February 28, 2024

Hello!we’re back with another version Technical aspects: artificial intelligencea pop-up newsletter that introduces you to artificial intelligence, how it works, and how to use it.

Last week, I showed you how to turn artificial intelligence into a personal shopper to speed up product research. Now let artificial intelligence try something more ambitious: help us set goals and organize our lives to achieve them.

It turns out that chatbots like ChatGPT and Bard are actually pretty good at these tasks. I’ll walk you through prompting a chatbot to create an action plan and help you form new habits, including adding goals to your calendar and to-do list.

First, choose a goal! It would be helpful to have a self-help book with relevant advice. For example, let’s say you want to run a marathon and you just read the book Slow AF Run Club: The Ultimate Guide for Any Who Wants to Run.

Choose a chatbot now. In this example, I will use Open AI’s ChatGPT Turn on web browsing in settings, since the book is fairly new.Then try this tip, which I adapted from tip heroa ChatGPT hint database that helps people:

I want you to act as a life coach. I’ll provide some details about my current situation and goals, and it’s your job to develop strategies that will help me make better decisions and achieve those goals. This may involve giving advice on a variety of topics, such as developing a plan for achieving success or dealing with difficult emotions. My first request: My goal this fall is to run a marathon. Create a three-month plan using the principles of the book “Slow AF Run Club.”

ChatGPT can explain the book’s premise—that anyone, regardless of size and fitness, can train to be a runner at their own pace—and use the principles in it to create a workout plan.

For example, in month 1, the chatbot might suggest that you start taking 30-minute walks four times a week to accommodate physical activity. Then in the second month, it will say to maintain this frequency, but start jogging. At month 3 it will say to focus on jogging and increase the total training time to 45 minutes.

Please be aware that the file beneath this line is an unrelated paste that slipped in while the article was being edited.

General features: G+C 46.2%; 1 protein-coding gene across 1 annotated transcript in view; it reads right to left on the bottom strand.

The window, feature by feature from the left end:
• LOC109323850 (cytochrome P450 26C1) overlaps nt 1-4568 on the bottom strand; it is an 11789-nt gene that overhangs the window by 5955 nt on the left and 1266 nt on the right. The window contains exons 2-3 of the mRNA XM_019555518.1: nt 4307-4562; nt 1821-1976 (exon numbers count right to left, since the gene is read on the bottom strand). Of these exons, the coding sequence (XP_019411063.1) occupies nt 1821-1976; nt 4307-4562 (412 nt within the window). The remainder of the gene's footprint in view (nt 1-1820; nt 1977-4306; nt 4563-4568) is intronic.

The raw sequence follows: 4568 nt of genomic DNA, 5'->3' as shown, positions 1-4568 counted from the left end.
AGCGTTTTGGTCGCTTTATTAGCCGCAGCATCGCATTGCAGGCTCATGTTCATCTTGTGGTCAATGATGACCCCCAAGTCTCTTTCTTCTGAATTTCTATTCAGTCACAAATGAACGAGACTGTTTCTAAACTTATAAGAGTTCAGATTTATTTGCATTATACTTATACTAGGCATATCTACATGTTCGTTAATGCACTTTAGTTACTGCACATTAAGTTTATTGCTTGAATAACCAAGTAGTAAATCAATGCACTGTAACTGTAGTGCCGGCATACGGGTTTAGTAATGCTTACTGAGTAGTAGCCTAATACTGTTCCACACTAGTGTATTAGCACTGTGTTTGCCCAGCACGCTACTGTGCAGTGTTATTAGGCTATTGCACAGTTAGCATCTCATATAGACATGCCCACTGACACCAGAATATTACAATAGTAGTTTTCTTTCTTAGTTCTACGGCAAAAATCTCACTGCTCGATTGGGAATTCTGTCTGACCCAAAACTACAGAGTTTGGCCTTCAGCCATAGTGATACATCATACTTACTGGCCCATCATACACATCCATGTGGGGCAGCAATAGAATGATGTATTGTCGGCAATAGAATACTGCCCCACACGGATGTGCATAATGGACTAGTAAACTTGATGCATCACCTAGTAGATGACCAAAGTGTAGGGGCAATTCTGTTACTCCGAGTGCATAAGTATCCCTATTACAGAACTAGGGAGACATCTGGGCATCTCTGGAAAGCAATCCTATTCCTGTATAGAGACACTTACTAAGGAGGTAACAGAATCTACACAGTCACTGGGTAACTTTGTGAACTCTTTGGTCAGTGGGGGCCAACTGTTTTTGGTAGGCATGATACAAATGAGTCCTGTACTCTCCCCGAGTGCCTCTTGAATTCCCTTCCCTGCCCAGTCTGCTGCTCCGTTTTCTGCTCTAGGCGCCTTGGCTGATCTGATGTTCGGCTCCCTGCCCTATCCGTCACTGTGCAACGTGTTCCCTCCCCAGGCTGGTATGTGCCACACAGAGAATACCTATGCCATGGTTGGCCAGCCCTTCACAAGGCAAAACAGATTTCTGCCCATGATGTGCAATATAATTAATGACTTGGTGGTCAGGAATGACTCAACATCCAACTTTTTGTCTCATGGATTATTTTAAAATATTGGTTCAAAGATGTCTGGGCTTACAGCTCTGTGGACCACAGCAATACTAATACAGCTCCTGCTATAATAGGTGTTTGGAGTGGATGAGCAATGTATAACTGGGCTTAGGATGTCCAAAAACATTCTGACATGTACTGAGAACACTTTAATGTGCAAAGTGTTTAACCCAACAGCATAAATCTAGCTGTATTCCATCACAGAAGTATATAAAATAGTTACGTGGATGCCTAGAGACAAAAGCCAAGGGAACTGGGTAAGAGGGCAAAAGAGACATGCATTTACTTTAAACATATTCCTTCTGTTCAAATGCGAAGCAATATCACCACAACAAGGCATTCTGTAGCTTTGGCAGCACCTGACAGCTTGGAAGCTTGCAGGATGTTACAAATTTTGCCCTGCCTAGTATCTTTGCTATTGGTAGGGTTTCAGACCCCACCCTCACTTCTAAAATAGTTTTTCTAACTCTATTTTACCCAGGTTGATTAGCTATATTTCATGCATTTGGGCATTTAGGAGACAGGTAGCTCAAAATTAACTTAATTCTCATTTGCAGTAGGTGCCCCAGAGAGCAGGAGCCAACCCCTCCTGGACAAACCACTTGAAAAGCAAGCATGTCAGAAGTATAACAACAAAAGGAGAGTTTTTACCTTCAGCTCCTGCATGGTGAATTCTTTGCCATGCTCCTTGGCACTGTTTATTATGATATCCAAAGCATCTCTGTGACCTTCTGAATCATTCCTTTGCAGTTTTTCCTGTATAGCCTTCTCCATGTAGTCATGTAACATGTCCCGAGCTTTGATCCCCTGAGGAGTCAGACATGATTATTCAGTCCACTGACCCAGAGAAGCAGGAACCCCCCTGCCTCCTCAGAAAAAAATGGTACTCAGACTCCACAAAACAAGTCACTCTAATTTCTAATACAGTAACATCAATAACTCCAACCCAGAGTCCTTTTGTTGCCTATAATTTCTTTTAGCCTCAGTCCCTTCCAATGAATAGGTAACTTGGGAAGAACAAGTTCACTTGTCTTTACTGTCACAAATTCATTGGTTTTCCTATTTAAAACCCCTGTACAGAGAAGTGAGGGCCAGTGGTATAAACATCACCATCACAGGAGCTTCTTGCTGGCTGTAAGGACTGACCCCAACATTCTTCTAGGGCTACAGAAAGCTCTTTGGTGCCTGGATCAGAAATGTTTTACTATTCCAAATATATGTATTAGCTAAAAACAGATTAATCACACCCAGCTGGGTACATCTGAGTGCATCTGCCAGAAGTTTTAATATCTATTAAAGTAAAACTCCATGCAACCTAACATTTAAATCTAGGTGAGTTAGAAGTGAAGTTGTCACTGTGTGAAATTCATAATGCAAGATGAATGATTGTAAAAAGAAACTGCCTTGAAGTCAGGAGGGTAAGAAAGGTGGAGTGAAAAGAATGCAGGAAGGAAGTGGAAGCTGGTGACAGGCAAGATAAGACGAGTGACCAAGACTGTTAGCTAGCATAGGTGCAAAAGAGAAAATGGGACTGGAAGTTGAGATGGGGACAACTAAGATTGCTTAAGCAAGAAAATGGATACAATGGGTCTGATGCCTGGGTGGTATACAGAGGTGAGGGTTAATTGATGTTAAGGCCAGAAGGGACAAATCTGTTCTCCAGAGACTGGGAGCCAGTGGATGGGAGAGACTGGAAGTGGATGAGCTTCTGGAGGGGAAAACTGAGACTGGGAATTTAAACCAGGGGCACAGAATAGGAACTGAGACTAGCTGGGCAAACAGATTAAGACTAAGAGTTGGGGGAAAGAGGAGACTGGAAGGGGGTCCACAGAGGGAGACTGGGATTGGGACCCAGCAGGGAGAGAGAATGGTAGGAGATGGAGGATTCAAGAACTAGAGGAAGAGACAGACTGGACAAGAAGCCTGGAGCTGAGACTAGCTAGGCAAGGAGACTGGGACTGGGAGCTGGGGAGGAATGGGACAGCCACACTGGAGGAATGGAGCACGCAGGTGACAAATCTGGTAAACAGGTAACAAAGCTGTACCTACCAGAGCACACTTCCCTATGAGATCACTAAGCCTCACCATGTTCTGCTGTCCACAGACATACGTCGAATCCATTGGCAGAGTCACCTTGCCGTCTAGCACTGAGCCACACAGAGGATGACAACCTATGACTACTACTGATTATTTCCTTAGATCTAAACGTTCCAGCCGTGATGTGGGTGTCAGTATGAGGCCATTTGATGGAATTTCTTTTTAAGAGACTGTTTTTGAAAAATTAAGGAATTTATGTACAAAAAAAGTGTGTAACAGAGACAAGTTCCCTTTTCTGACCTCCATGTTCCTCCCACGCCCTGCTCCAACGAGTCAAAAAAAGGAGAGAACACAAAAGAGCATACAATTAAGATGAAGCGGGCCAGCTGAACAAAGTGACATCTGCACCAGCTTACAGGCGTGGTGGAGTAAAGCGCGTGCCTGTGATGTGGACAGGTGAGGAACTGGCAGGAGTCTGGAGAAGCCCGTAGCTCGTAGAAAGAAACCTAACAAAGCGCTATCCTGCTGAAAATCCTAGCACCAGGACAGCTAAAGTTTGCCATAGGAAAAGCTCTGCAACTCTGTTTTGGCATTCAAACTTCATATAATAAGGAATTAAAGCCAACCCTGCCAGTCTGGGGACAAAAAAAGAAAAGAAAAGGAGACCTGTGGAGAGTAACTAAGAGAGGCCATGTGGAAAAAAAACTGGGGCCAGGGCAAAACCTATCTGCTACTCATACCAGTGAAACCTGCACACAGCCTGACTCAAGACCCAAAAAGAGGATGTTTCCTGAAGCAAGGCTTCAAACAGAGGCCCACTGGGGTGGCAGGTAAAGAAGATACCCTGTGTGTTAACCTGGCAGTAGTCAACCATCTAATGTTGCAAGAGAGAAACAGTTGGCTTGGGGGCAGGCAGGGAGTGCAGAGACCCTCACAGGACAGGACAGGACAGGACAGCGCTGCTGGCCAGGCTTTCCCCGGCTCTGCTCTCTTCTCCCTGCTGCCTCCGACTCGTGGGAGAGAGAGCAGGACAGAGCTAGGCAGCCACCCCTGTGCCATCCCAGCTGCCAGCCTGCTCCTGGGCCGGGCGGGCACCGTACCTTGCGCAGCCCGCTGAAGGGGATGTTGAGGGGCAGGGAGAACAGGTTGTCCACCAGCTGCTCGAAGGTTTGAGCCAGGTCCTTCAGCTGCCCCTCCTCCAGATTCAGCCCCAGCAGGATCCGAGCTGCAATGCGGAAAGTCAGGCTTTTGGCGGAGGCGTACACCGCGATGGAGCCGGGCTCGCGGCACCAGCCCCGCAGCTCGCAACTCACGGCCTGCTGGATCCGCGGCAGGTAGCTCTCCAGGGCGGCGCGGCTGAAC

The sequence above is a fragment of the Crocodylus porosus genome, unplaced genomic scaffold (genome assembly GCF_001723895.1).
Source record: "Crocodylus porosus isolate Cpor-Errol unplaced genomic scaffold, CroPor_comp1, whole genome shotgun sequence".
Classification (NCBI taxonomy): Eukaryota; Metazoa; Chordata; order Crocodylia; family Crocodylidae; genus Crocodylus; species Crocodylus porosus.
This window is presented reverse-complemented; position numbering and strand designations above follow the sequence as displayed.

The next step is to take these suggestions and turn them into habits. You can manually insert workouts into your calendar, but where’s the fun in that?On ChatGPT, use a plugin automation tool called Zapieryou can connect the chatbot with your Google Calendar and ask it to automatically integrate these workout suggestions into your calendar.

(The plugin is currently only available to subscribers who pay $20 per month for ChatGPT Plus. We explained how in last week’s newsletter.)

Once you have connected Zapier to ChatGPT, go to Zapier’s Open the AI ​​action menu Then click Add New Action. For the action, enter “Google Calendar: Quickly add an event.” Go through the steps to connect your Google Calendar account, then click Enable Action.

Once done, return to ChatGPT. After selecting the Zapier plugin, re-enter the prompt to ask the bot to be your life coach. Now, after the robot finishes creating the workout plan, type “Add each workout to my calendar.”

From there, the bot will look at the workout plan and automatically follow the workout plan’s guidelines, adding each workout to your calendar. When the run duration needs to be increased, the calendar event will change to reflect this.

Pretty neat, but if you’re more of a to-do list type of person, it’s a lot easier to set up. Just tell your life coach that you’ll be sharing your to-do list regularly and that you want it to add those workouts to your to-do list based on the suggested schedule.

For example, I tell my life coach that I need to change a car tire at Costco this week, contact my health insurance company about a claim, write copy for this week’s newsletter, buy broccoli and schedule a phone call with the company. It automatically spreads these tasks over the week and adds 30-minute walks.

Try using these steps for any of your life goals—such as saving to buy a house, or getting yourself a promotion at work. A little automation can turn vague recommendations into more actionable plans.

After I asked about my running plans, I told my life coach that I was overweight and out of shape post-pandemic. The chatbot reminded me that, according to the principles in the book, the goal is to run a marathon, not lose weight, and to find joy in the process while eliminating shame. It encouraged me to join the runner community, both in real life and online communities like Reddit or Strava. This feels like reasonable advice.

What’s next?

Next week, we’ll cover how students can use artificial intelligence to learn (rather than cheat).

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